For decades I have been practicing as a family law and divorce lawyer in my hometown of East Brunswick, New Jersey. An extremely common issue that comes across my desk is when my client would like to relocate with children. Whether the move will be interstate or intrastate, I know that relocating can potentially impact the parenting time schedule that has been in place. While it may be more difficult for the children to maintain regular contact with the other parent, the court does not always prohibit relocating within New Jersey or out of state, especially if the parties address the possibility of a move beforehand in a settlement agreement. That was the issue in the recent New Jersey Appellate Division case of Clemas v. Clemas.
In the case the parties were married in 1998. Two children were born of the marriage in 2003. In January 2012, a dual judgment of divorce from Bed and Board was entered into, which incorporated the parties’ marital settlement agreement. Pursuant to the settlement agreement, the parties agreed to share joint legal custody of their two children, with the mother designated to be the primary residential custodian. Furthermore, the parties agreed to select Bridgewater as the school district the children would be enrolled in as long as one party was living in the district. However, the agreement provided that if either party applied to the court to convert the divorce from Bed and Board (to learn more about a divorce from Bed and Board, please see my blog, "In a New Jersey Divorce, What Does Bed & Board Mean") into a final judgment of divorce, the provision would be null and void.
In April 2014, the mother filed a motion to convert the judgment of divorce from Bed and Board into a final judgment of divorce. The father had learned from his kids that their mother intended to move from Bridgewater to Egg Harbor. As a response, he decided to cross-move and sought an order to restrain her from doing so. After each party’s attorney presented their case before the court, the judge entered an order converting the divorce from Bed and Board into a final judgment of divorce. The trial court also denied the father’s request to restrain his ex-wife from relocating to Egg Harbor. He appealed.
On appeal, the father argued that the trial judge erred by allowing his ex-wife to relocate with the children. He alleged that the trial judge ignored a provision of the parties’ settlement agreement, which indicated that the mother, as the primary residential custodian, was not given an enhanced parenting authority. However, the Appellate Division disagreed with the father’s argument and affirmed the findings of the lower court.
The Appellate Division stated that in a custody case, the court’s primary goal is to consider the best interests of the child. While in a typical contested custody case, the court would have to consider and apply a set a statutory factors found in N.J.S.A. 9:2-4(c) to determine the best interests of the child, the court noted that “when matrimonial litigants reach a settlement on issues pertaining to child custody, support and parenting-time, the court does not inquire into the merits of the agreement.” The Appellate Division stated that the motion judge, having reviewed the settlement agreement, found that as the primary residential custodian, the mother was allowed to move from Bridgewater to Egg Harbor. The trial court correctly rejected the father’s argument that the language of the settlement agreement prevented his ex-wife from having “enhanced parenting authority” and concluded that the language utilized referred to the parties making joint legal custody decisions; it did not prohibit the mother from relocating within New Jersey.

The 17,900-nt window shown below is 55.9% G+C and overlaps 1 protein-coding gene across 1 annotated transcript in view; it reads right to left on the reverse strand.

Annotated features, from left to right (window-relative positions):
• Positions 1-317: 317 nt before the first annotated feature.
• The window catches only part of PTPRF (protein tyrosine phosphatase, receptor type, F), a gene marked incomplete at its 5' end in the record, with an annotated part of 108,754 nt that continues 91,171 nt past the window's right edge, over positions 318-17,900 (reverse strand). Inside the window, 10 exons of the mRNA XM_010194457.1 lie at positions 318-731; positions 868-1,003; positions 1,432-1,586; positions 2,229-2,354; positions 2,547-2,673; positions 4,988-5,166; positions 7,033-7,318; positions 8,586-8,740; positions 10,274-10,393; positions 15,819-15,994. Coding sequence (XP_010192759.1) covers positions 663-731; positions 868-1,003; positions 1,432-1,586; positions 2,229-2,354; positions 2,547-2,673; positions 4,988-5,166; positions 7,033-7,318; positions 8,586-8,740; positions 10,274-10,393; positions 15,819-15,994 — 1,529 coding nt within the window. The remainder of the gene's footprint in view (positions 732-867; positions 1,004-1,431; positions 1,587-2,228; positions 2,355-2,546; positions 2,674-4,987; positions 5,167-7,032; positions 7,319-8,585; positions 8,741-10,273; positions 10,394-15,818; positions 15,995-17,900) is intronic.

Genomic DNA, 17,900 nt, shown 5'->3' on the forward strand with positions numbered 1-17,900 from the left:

Additionally, the Appellate Division held that the trial court properly determined that it was the father’s responsibility to show that moving would negatively impact the best interests of his children. He failed to provide a reason why the new school district could not accommodate his children’s needs. Furthermore. The father failed to demonstrate that he wouldn’t be able to maintain the same parenting time schedule or a reasonable alternative once the children relocated with their mother.
Moreover, the Appellate Division held that the trial court accurately determined that the parties had impliedly considered the possibility of the mother moving within New Jersey once either party moved to finalize the divorce. With that said, the court correctly determined that the parties had considered the possibility that the children would no longer attend school in Bridgewater once the divorce was final.
Although the court noted that the trial judge considered the interests of the children, such as the potential inconvenience of mid-week overnight visits due to the distance between Bridgewater and Egg Harbor, it ultimately found that the father had not shown that “no reasonable alternative would afford him appropriate parenting-time.”
The main takeaway from this hot new case is that if parties provide for the issue of relocation in their settlement agreement, it is crucial to look carefully at the language used before a court will make a final determination. For more questions, do not hesitate to contact my office today. Thank you.